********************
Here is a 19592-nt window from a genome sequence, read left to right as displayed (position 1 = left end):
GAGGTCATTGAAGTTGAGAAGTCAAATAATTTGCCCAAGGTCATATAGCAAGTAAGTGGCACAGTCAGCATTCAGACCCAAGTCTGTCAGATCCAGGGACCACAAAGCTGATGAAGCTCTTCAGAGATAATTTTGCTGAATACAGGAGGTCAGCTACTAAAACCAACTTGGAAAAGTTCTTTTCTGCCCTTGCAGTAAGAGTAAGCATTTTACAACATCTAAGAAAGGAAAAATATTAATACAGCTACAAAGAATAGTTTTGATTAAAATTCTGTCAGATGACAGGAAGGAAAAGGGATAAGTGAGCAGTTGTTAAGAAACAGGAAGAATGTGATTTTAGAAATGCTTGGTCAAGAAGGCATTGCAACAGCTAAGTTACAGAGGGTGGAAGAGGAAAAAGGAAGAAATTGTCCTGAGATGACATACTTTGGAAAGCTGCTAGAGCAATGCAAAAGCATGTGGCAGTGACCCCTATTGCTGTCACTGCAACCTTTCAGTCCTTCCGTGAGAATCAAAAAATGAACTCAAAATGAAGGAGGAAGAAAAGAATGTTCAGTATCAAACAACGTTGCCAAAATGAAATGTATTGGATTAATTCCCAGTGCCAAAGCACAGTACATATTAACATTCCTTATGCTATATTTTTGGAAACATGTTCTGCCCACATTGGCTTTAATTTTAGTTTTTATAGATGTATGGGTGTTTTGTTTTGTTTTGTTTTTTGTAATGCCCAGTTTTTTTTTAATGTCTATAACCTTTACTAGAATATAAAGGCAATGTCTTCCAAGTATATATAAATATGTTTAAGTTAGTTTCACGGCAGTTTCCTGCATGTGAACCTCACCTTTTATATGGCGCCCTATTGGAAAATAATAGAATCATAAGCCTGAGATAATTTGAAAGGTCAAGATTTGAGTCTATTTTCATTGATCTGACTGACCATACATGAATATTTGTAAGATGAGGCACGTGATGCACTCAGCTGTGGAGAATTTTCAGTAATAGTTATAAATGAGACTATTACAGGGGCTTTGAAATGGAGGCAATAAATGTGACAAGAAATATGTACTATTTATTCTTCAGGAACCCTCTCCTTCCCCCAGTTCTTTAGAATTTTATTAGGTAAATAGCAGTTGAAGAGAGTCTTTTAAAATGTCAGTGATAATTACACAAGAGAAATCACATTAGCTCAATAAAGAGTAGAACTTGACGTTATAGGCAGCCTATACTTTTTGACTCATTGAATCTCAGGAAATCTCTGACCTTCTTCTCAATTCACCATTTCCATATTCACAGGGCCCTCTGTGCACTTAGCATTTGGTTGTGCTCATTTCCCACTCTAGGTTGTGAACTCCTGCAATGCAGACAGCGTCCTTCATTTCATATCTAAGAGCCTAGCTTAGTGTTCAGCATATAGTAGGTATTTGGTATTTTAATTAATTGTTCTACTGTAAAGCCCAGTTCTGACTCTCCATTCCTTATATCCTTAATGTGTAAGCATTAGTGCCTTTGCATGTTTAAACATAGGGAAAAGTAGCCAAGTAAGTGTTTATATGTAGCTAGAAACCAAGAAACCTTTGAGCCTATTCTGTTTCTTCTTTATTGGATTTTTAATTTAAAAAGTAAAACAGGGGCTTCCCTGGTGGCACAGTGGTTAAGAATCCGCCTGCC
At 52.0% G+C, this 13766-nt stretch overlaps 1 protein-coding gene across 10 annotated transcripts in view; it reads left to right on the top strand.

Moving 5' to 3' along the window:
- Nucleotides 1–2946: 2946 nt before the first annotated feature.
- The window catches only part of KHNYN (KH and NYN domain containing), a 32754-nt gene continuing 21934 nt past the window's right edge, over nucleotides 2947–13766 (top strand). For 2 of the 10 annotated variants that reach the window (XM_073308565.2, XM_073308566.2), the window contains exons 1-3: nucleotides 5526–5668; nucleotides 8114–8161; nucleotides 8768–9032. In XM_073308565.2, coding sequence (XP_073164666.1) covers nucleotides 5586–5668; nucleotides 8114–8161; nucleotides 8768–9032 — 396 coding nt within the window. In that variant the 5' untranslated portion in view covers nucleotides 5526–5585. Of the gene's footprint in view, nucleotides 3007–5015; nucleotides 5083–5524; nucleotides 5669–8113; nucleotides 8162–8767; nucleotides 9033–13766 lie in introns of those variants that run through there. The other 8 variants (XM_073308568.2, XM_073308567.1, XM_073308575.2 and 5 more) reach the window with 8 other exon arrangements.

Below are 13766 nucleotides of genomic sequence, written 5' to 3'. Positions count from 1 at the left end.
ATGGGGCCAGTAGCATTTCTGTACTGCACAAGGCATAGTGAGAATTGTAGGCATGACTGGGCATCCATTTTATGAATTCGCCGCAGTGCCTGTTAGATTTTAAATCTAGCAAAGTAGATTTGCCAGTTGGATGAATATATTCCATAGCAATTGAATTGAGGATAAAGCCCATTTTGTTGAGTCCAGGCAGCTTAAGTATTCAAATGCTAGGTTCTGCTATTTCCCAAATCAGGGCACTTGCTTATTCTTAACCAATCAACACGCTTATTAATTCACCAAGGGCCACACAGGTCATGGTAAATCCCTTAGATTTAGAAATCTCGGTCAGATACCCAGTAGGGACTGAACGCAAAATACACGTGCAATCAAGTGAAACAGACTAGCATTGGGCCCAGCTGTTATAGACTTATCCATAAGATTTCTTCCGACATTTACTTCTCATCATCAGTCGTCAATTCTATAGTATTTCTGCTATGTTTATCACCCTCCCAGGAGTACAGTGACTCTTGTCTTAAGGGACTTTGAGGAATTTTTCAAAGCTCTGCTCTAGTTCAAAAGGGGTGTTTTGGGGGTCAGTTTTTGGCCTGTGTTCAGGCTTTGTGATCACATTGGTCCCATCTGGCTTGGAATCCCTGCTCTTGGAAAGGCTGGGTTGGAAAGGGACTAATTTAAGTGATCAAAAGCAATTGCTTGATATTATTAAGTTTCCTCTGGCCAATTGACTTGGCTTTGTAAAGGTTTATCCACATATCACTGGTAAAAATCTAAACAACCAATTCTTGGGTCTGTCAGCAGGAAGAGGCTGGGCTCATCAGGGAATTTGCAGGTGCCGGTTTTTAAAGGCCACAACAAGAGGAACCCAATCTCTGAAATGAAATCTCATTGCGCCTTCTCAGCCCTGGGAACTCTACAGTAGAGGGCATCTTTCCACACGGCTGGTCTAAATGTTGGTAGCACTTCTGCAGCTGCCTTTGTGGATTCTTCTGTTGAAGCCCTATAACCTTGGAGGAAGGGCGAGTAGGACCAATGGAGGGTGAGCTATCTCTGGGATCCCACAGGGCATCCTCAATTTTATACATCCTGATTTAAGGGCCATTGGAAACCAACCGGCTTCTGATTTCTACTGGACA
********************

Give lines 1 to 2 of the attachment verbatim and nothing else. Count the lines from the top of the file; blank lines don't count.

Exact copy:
Here is a 19592-nt window from a genome sequence, read left to right as displayed (position 1 = left end):
GAGGTCATTGAAGTTGAGAAGTCAAATAATTTGCCCAAGGTCATATAGCAAGTAAGTGGCACAGTCAGCATTCAGACCCAAGTCTGTCAGATCCAGGGACCACAAAGCTGATGAAGCTCTTCAGAGATAATTTTGCTGAATACAGGAGGTCAGCTACTAAAACCAACTTGGAAAAGTTCTTTTCTGCCCTTGCAGTAAGAGTAAGCATTTTACAACATCTAAGAAAGGAAAAATATTAATACAGCTACAAAGAATAGTTTTGATTAAAATTCTGTCAGATGACAGGAAGGAAAAGGGATAAGTGAGCAGTTGTTAAGAAACAGGAAGAATGTGATTTTAGAAATGCTTGGTCAAGAAGGCATTGCAACAGCTAAGTTACAGAGGGTGGAAGAGGAAAAAGGAAGAAATTGTCCTGAGATGACATACTTTGGAAAGCTGCTAGAGCAATGCAAAAGCATGTGGCAGTGACCCCTATTGCTGTCACTGCAACCTTTCAGTCCTTCCGTGAGAATCAAAAAATGAACTCAAAATGAAGGAGGAAGAAAAGAATGTTCAGTATCAAACAACGTTGCCAAAATGAAATGTATTGGATTAATTCCCAGTGCCAAAGCACAGTACATATTAACATTCCTTATGCTATATTTTTGGAAACATGTTCTGCCCACATTGGCTTTAATTTTAGTTTTTATAGATGTATGGGTGTTTTGTTTTGTTTTGTTTTTTGTAATGCCCAGTTTTTTTTTAATGTCTATAACCTTTACTAGAATATAAAGGCAATGTCTTCCAAGTATATATAAATATGTTTAAGTTAGTTTCACGGCAGTTTCCTGCATGTGAACCTCACCTTTTATATGGCGCCCTATTGGAAAATAATAGAATCATAAGCCTGAGATAATTTGAAAGGTCAAGATTTGAGTCTATTTTCATTGATCTGACTGACCATACATGAATATTTGTAAGATGAGGCACGTGATGCACTCAGCTGTGGAGAATTTTCAGTAATAGTTATAAATGAGACTATTACAGGGGCTTTGAAATGGAGGCAATAAATGTGACAAGAAATATGTACTATTTATTCTTCAGGAACCCTCTCCTTCCCCCAGTTCTTTAGAATTTTATTAGGTAAATAGCAGTTGAAGAGAGTCTTTTAAAATGTCAGTGATAATTACACAAGAGAAATCACATTAGCTCAATAAAGAGTAGAACTTGACGTTATAGGCAGCCTATACTTTTTGACTCATTGAATCTCAGGAAATCTCTGACCTTCTTCTCAATTCACCATTTCCATATTCACAGGGCCCTCTGTGCACTTAGCATTTGGTTGTGCTCATTTCCCACTCTAGGTTGTGAACTCCTGCAATGCAGACAGCGTCCTTCATTTCATATCTAAGAGCCTAGCTTAGTGTTCAGCATATAGTAGGTATTTGGTATTTTAATTAATTGTTCTACTGTAAAGCCCAGTTCTGACTCTCCATTCCTTATATCCTTAATGTGTAAGCATTAGTGCCTTTGCATGTTTAAACATAGGGAAAAGTAGCCAAGTAAGTGTTTATATGTAGCTAGAAACCAAGAAACCTTTGAGCCTATTCTGTTTCTTCTTTATTGGATTTTTAATTTAAAAAGTAAAACAGGGGCTTCCCTGGTGGCACAGTGGTTAAGAATCCGCCTGCC